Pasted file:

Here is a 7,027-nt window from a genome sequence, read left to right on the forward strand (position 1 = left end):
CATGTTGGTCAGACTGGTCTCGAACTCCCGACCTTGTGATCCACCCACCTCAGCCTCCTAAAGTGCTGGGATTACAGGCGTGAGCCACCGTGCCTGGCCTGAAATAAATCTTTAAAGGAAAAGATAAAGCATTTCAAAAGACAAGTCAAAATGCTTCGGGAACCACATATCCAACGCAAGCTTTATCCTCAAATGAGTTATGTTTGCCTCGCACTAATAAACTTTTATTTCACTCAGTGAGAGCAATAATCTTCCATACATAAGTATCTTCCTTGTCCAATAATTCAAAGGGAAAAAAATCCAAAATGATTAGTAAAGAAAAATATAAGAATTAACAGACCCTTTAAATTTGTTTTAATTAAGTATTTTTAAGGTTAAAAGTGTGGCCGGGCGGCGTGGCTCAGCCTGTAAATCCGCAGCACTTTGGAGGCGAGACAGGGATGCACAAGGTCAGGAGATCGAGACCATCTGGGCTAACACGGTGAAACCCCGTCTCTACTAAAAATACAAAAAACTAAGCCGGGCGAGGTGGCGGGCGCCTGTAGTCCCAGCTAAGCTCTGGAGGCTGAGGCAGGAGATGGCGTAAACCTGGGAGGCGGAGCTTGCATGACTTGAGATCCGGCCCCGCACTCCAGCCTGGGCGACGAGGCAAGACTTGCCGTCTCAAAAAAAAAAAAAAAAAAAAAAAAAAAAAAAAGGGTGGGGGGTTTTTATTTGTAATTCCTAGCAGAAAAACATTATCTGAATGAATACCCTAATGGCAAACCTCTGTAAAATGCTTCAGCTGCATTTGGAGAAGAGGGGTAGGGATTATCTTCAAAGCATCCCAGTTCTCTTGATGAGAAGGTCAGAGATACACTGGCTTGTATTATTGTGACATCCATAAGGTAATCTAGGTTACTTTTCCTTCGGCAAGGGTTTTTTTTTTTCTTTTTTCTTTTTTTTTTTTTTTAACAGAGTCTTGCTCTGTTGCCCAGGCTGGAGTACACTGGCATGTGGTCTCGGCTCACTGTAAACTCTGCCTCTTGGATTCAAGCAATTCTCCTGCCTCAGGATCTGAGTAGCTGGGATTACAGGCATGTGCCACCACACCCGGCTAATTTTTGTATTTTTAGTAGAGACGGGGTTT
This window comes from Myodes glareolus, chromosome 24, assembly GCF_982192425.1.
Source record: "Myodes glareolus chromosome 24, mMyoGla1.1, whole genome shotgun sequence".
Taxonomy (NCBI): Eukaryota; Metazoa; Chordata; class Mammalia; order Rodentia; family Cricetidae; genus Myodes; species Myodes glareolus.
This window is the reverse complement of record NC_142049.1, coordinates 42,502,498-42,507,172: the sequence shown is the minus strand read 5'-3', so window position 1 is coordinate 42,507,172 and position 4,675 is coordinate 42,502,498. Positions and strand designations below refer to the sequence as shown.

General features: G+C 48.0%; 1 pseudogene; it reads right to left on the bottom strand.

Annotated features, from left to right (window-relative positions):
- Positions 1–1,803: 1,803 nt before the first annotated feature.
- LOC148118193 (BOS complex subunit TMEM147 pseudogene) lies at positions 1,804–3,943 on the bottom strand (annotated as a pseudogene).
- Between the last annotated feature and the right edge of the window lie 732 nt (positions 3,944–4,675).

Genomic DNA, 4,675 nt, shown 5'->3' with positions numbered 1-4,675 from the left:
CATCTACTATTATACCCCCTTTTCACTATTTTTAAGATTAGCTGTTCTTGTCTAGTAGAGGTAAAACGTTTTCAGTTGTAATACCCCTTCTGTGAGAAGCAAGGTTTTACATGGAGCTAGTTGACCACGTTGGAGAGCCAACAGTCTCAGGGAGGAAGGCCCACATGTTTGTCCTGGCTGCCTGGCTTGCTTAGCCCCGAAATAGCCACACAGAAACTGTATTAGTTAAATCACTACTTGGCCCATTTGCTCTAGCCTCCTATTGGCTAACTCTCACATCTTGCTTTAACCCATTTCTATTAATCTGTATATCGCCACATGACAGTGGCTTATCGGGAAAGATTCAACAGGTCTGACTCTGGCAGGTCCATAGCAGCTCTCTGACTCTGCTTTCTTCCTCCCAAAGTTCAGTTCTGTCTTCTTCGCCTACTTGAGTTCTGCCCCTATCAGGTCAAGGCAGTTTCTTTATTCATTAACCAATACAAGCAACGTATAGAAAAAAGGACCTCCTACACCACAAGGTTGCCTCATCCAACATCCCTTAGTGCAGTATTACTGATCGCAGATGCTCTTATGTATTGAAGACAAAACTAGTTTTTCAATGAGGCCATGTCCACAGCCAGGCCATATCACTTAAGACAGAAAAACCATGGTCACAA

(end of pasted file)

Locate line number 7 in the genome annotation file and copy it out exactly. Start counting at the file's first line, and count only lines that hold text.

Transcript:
General features: G+C 48.0%; 1 pseudogene; it reads right to left on the bottom strand.